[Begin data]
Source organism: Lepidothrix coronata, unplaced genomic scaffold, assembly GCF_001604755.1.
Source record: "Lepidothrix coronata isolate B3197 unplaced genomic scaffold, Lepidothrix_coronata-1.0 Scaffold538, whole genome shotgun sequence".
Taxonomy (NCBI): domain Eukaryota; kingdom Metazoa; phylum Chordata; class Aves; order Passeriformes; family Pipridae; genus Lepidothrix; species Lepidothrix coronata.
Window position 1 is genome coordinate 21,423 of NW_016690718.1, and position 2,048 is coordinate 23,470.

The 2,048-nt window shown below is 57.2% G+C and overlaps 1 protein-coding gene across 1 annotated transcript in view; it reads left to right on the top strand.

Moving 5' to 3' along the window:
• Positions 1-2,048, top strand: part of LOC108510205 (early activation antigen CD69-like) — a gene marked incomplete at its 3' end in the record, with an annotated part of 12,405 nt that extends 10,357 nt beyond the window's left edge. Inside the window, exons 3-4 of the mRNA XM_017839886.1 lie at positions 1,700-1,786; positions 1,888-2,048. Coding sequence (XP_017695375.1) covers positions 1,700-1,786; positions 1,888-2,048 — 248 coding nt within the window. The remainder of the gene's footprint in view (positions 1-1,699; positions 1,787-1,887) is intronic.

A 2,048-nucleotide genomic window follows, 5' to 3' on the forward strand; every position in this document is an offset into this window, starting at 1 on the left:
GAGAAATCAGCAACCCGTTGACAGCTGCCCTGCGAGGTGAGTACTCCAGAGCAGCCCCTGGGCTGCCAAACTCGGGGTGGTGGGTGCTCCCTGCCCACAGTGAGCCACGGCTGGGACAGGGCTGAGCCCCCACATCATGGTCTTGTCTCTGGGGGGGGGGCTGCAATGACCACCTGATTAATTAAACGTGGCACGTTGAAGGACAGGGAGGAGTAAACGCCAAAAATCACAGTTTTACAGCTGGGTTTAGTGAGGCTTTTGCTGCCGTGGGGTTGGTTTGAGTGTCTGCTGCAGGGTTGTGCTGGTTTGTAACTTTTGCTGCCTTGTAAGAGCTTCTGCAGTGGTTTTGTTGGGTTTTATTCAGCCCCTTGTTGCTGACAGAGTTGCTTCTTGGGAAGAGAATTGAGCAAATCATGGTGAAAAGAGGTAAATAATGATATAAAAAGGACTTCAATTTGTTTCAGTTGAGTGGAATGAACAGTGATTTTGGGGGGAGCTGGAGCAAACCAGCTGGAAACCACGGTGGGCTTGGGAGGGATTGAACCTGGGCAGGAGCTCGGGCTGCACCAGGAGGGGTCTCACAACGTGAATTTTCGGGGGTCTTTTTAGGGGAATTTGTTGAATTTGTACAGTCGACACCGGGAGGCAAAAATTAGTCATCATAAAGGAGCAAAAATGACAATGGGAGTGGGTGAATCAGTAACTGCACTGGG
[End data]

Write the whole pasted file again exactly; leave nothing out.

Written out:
Source organism: Lepidothrix coronata, unplaced genomic scaffold, assembly GCF_001604755.1.
Source record: "Lepidothrix coronata isolate B3197 unplaced genomic scaffold, Lepidothrix_coronata-1.0 Scaffold538, whole genome shotgun sequence".
Taxonomy (NCBI): domain Eukaryota; kingdom Metazoa; phylum Chordata; class Aves; order Passeriformes; family Pipridae; genus Lepidothrix; species Lepidothrix coronata.
Window position 1 is genome coordinate 21,423 of NW_016690718.1, and position 2,048 is coordinate 23,470.

The 2,048-nt window shown below is 57.2% G+C and overlaps 1 protein-coding gene across 1 annotated transcript in view; it reads left to right on the top strand.

Moving 5' to 3' along the window:
• Positions 1-2,048, top strand: part of LOC108510205 (early activation antigen CD69-like) — a gene marked incomplete at its 3' end in the record, with an annotated part of 12,405 nt that extends 10,357 nt beyond the window's left edge. Inside the window, exons 3-4 of the mRNA XM_017839886.1 lie at positions 1,700-1,786; positions 1,888-2,048. Coding sequence (XP_017695375.1) covers positions 1,700-1,786; positions 1,888-2,048 — 248 coding nt within the window. The remainder of the gene's footprint in view (positions 1-1,699; positions 1,787-1,887) is intronic.

A 2,048-nucleotide genomic window follows, 5' to 3' on the forward strand; every position in this document is an offset into this window, starting at 1 on the left:
GAGAAATCAGCAACCCGTTGACAGCTGCCCTGCGAGGTGAGTACTCCAGAGCAGCCCCTGGGCTGCCAAACTCGGGGTGGTGGGTGCTCCCTGCCCACAGTGAGCCACGGCTGGGACAGGGCTGAGCCCCCACATCATGGTCTTGTCTCTGGGGGGGGGGCTGCAATGACCACCTGATTAATTAAACGTGGCACGTTGAAGGACAGGGAGGAGTAAACGCCAAAAATCACAGTTTTACAGCTGGGTTTAGTGAGGCTTTTGCTGCCGTGGGGTTGGTTTGAGTGTCTGCTGCAGGGTTGTGCTGGTTTGTAACTTTTGCTGCCTTGTAAGAGCTTCTGCAGTGGTTTTGTTGGGTTTTATTCAGCCCCTTGTTGCTGACAGAGTTGCTTCTTGGGAAGAGAATTGAGCAAATCATGGTGAAAAGAGGTAAATAATGATATAAAAAGGACTTCAATTTGTTTCAGTTGAGTGGAATGAACAGTGATTTTGGGGGGAGCTGGAGCAAACCAGCTGGAAACCACGGTGGGCTTGGGAGGGATTGAACCTGGGCAGGAGCTCGGGCTGCACCAGGAGGGGTCTCACAACGTGAATTTTCGGGGGTCTTTTTAGGGGAATTTGTTGAATTTGTACAGTCGACACCGGGAGGCAAAAATTAGTCATCATAAAGGAGCAAAAATGACAATGGGAGTGGGTGAATCAGTAACTGCACTGGG